Hong Kong’s 218km metro network serves 1.6 billion passengers per year. In comparison, the London Underground network stretches 402km and serves only 1.3 billion passengers per year. Or to put this in simple terms: the Hong Kong network carries 11 people more, per meter of railway, per day, than the UK Underground.
I mentioned earlier about the high level of civil obedience in China. Here one hardly finds a passenger in the wrong ‘lane’.
Unlike what is the normal convention, in Hong Kong each bank issues its own notes. It is thus surprisingly common to find three different 20 Hong Kong Dollars in your wallet – all are legal tenders.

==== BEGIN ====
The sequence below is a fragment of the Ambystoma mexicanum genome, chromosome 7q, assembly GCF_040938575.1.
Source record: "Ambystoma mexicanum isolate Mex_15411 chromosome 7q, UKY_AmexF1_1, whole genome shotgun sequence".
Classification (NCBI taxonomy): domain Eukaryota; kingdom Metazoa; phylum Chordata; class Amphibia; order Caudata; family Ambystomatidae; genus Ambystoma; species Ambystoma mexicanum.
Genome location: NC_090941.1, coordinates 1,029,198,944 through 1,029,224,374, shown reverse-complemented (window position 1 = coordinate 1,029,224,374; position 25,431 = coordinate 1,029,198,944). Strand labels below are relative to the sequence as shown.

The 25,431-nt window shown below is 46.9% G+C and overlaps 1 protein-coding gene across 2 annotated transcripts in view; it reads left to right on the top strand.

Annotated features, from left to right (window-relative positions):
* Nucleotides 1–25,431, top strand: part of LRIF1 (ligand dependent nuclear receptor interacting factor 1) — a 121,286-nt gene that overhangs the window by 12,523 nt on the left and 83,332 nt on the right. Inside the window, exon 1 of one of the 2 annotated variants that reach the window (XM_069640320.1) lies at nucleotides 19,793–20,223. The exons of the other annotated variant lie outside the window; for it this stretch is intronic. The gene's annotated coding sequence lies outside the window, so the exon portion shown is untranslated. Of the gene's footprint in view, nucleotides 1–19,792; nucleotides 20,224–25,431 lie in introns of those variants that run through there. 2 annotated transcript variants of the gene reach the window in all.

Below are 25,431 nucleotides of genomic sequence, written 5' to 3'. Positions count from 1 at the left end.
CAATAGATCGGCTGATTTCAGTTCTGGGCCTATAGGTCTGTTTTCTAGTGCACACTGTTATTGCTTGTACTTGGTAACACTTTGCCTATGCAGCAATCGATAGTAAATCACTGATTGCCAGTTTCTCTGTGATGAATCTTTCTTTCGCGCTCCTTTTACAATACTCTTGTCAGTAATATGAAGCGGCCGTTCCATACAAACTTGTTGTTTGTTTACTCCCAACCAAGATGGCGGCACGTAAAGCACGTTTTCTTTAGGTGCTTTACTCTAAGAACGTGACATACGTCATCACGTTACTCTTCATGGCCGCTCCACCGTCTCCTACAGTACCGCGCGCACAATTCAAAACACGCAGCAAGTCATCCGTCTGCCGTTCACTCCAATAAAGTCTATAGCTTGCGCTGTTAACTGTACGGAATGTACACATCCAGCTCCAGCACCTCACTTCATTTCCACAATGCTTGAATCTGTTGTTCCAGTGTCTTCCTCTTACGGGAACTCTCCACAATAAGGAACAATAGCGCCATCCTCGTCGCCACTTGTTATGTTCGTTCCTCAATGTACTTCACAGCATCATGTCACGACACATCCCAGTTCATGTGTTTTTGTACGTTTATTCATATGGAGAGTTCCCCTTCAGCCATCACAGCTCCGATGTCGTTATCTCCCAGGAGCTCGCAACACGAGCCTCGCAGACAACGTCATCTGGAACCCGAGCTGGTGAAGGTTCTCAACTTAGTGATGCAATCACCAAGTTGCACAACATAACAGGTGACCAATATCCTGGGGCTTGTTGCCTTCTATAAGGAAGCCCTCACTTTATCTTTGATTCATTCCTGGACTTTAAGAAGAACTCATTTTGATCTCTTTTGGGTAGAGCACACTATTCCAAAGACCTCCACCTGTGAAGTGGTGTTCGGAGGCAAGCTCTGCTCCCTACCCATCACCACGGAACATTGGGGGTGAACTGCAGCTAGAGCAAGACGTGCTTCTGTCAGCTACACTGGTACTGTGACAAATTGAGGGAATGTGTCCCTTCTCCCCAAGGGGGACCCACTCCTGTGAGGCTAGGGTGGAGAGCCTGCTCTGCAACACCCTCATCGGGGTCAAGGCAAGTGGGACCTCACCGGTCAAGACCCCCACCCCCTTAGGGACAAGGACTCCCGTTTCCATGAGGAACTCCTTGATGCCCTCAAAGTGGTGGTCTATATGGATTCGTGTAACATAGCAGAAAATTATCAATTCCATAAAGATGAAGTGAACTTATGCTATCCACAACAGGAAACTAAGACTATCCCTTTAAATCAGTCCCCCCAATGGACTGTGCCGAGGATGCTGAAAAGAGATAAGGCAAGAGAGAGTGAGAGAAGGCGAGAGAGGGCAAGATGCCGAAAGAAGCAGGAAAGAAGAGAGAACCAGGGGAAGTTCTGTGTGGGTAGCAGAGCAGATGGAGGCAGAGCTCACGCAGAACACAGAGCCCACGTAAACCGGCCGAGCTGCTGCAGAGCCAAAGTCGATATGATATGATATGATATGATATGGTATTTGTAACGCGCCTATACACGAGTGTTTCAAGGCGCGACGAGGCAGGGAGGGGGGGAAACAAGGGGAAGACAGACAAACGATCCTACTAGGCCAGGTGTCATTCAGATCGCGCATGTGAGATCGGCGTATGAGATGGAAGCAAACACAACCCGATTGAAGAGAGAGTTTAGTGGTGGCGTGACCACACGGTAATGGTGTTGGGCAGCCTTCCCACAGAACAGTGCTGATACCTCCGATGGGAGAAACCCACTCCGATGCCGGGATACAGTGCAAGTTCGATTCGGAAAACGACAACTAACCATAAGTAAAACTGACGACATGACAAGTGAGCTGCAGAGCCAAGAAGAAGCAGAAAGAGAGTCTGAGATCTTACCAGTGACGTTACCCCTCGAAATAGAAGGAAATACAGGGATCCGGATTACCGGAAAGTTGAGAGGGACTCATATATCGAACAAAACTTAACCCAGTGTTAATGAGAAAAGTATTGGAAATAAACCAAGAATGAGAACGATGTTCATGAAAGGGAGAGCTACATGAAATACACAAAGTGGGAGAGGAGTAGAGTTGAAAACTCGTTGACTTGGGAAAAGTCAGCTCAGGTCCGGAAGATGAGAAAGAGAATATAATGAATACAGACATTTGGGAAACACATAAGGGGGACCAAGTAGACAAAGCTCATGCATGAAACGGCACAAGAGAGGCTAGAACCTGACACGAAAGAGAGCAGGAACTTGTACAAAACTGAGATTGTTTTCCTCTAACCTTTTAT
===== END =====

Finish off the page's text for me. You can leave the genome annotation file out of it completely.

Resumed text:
Yuan is the official currency of mainland China. The exchange rate is strictly controlled by the central government, much to the frustration of the international community. Those in the West claim that as the Yuan is deliberately undervalued against the US Dollar, that it gives China exports and unfair trade advantage. They refer to this as the ‘unfair export subsidy’ and the main reason so many multi-nationals are moving their manufacturing here … if they have not done so already. Never mind that the bulk of the USA’s foreign debt is held by China, they still blame China for their deteriorating domestic economy. Personally, I believe it is about time they wake up from their American Dream and smell the dim sum and soy sauce.
Currency from the mainland. The dark reddish note is 0.5 Yuan = 1 ZAR = 0.08 USD.
Continue reading China – part 17 (of 20).